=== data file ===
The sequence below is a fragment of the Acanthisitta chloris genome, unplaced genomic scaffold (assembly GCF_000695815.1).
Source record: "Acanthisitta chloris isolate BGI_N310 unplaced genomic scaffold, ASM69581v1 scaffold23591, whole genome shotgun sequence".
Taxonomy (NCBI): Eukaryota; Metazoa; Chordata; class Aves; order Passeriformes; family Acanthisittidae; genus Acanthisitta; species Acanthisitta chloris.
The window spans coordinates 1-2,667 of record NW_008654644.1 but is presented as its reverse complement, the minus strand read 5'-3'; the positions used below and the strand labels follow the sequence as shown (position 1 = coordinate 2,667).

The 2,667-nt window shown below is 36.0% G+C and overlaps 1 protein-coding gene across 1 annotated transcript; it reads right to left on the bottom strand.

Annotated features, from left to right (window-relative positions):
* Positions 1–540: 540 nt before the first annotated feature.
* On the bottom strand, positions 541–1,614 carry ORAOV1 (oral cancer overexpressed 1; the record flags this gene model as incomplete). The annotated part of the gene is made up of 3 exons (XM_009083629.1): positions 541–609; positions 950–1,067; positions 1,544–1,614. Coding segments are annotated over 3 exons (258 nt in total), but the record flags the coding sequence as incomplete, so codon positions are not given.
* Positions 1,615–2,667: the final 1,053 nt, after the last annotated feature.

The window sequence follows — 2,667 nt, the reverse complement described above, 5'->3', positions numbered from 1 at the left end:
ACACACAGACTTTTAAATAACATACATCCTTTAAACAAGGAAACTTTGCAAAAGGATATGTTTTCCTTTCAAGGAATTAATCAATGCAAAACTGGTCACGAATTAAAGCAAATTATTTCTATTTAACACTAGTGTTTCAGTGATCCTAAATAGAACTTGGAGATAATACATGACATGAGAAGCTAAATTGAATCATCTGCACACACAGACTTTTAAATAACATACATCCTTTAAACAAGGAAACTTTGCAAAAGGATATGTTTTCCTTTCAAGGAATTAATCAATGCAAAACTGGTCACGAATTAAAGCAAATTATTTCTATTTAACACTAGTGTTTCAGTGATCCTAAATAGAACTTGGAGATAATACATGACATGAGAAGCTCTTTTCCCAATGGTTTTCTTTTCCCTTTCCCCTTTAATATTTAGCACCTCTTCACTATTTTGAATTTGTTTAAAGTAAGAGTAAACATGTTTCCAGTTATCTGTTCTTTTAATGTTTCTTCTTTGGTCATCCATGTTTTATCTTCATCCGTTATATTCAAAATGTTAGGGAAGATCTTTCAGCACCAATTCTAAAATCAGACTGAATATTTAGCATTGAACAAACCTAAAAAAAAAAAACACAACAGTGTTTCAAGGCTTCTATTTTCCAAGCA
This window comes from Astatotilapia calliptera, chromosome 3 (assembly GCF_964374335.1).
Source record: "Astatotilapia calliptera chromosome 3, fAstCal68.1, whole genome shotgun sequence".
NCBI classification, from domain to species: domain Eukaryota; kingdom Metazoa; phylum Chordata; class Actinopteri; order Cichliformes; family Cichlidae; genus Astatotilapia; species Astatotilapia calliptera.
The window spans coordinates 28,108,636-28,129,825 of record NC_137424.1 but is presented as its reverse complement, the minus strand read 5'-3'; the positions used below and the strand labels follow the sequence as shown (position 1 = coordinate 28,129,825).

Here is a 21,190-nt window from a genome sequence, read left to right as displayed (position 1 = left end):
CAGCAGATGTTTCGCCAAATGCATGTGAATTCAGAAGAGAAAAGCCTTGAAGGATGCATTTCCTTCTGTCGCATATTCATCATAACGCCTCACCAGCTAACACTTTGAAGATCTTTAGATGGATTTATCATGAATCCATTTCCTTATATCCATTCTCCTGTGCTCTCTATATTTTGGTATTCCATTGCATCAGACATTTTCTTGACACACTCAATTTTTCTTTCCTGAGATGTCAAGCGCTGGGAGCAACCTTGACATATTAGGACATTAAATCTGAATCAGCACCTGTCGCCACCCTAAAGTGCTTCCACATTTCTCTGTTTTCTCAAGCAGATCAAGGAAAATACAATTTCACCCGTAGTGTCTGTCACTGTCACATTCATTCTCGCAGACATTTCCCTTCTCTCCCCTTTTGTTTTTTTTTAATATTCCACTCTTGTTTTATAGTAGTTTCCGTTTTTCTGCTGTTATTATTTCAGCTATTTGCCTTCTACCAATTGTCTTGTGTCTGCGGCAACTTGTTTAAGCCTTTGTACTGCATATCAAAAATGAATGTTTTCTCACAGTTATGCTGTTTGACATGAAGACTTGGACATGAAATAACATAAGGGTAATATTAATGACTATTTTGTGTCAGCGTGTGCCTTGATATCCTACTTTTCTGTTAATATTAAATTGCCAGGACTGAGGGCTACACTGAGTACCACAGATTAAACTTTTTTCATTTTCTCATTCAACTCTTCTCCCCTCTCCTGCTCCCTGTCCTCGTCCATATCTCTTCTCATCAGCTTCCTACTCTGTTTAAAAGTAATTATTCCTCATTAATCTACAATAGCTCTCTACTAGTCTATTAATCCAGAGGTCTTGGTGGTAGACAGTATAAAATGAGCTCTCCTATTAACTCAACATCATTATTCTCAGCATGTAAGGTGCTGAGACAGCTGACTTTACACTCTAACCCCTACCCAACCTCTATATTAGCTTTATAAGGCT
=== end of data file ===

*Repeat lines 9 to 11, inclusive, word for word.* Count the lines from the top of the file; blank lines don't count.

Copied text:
* Positions 1,615–2,667: the final 1,053 nt, after the last annotated feature.

The window sequence follows — 2,667 nt, the reverse complement described above, 5'->3', positions numbered from 1 at the left end:
ACACACAGACTTTTAAATAACATACATCCTTTAAACAAGGAAACTTTGCAAAAGGATATGTTTTCCTTTCAAGGAATTAATCAATGCAAAACTGGTCACGAATTAAAGCAAATTATTTCTATTTAACACTAGTGTTTCAGTGATCCTAAATAGAACTTGGAGATAATACATGACATGAGAAGCTAAATTGAATCATCTGCACACACAGACTTTTAAATAACATACATCCTTTAAACAAGGAAACTTTGCAAAAGGATATGTTTTCCTTTCAAGGAATTAATCAATGCAAAACTGGTCACGAATTAAAGCAAATTATTTCTATTTAACACTAGTGTTTCAGTGATCCTAAATAGAACTTGGAGATAATACATGACATGAGAAGCTCTTTTCCCAATGGTTTTCTTTTCCCTTTCCCCTTTAATATTTAGCACCTCTTCACTATTTTGAATTTGTTTAAAGTAAGAGTAAACATGTTTCCAGTTATCTGTTCTTTTAATGTTTCTTCTTTGGTCATCCATGTTTTATCTTCATCCGTTATATTCAAAATGTTAGGGAAGATCTTTCAGCACCAATTCTAAAATCAGACTGAATATTTAGCATTGAACAAACCTAAAAAAAAAAAACACAACAGTGTTTCAAGGCTTCTATTTTCCAAGCA